"All of us including the audience really needed that time together" NSMZ Full Report on Chester Fest
by Scott Roos
*Chilliwack was on point to close out the main stage on Saturday (photo by Scott Roos)
The 2021 edition of Chester Fest Couch + Music Festival is over. In hindsight, given the rising case numbers that are currently in Saskatchewan, we’re pretty lucky to have had it at all. But it happened and Prince Albert and area is fortunate that it did because it was one of the highlights of the summer if not THE highlight of the summer. Two days of music with a first rate lineup, smack dab in the middle of this shitty pandemic. The fans needed it, but the artists involved in this shindig needed it just as much if not more. It was a sidestep away from the dreaded “new normal”. It came along for us just at the right moment in time.
“With everything going on in the world right now it’s been a while for a lot of people. It’s been a hiatus for a lot of bands and Chester Fest has been a welcome with open arms,” remarked Traitor’s Gate vocalist Cody Wilkinson.
*Traitor's Gate vocalist Cody Wilkinson (photo by Scott Roos)
Wilkinson and Traitor’s Gate played their very first show together at Chester Fest on the Prairie Cannabis Stage. On the surface, they were essentially a cover band but fuck it - they rocked. They put on a real honest to goodness rock show. The proverbial devil was not in the details. They played just loose enough to get an organic vibe. The beauty was in the imperfections. Their set was “good enough for rock n roll” and the crowd loved them for it.
In fact, a good deal of the bands on the smaller Prairie Cannabis stage played like they had something to prove. Black Rain rocked out a set almost entirely made up of original songs. Saskatoon noise-rockers The Radiant with their inspiring frontwoman Mikhaila Anderson were an absolute joy to watch.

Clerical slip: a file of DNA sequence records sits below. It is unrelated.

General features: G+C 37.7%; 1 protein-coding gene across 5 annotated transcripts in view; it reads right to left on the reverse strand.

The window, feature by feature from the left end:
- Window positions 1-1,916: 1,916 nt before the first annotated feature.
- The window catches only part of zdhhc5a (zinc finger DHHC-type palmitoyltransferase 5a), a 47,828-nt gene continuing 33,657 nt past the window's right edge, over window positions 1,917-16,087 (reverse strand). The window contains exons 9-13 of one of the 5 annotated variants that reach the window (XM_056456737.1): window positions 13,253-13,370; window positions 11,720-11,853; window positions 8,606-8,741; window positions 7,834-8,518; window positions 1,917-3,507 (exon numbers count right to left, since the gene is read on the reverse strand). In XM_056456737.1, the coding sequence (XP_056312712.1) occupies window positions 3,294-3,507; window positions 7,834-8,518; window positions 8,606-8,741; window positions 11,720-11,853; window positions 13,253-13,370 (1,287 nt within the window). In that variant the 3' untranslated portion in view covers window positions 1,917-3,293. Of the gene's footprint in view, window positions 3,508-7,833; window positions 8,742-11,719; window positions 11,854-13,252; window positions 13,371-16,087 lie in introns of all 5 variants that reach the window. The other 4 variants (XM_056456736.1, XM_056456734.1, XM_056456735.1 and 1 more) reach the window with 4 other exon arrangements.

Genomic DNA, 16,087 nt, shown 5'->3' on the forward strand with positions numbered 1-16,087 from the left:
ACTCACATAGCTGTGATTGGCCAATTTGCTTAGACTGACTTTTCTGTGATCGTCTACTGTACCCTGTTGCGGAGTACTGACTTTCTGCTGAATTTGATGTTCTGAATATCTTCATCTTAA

*Mikhaila Anderson photo by Deanna Roos, Black Rain photo by Scott Roos
In the case of Prince Albert expat Katelyn Lehner, she was able to seize the moment even when the moment threw her a curveball. In the midst of her set, there was a power outage. Instead of dwelling on the technical problems, Lehner came down onto the grass, kicked off her silver sequined boots, and played a few songs “campfire style” for an appreciative audience.
“With the stage blackout that happened, I think at festivals you hope things run smoothly but when they don’t they make for memorable performances. It was fun to just jump off the stage and get everyone to kinda move in closer on the grass and just sing a song with everyone and have them sing along. The show always goes on,” said Lehner in a brief interview with NSMZ.
*Lehner made memories on the grass in front of the stage thanks to some makeshift lighting via audience cell phones and videographer Saul Chabot. (photo by Scott Roos)
On the flip side, the main stage delivered as well. Said the Whale, on Friday night, played an awe inspiring and energetic set. Their enthusiasm was infectious and timely. We’ve been missing the joy of music throughout all the lockdown stops and starts and endless sea of rules and restrictions. Said the Whale and their “band next door” attitude, tucked away in the boreal forest, under the evening stars, was truly a magical sight to behold.
*Said the Whale wowed the crowd with an inspiring set (photos by Scott Roos)
The next night, ending off the mainstage acts were Chilliwack. They cycled through a setlist of hits and managed to play a few new songs as well. Seeing the elation on frontman Bill Henderson’s face as he played the first full set with his band in 18 months was amazing. He was back in his natural habitat doing what he loves to do. He enjoyed his time at Chester Fest. It was pretty obvious.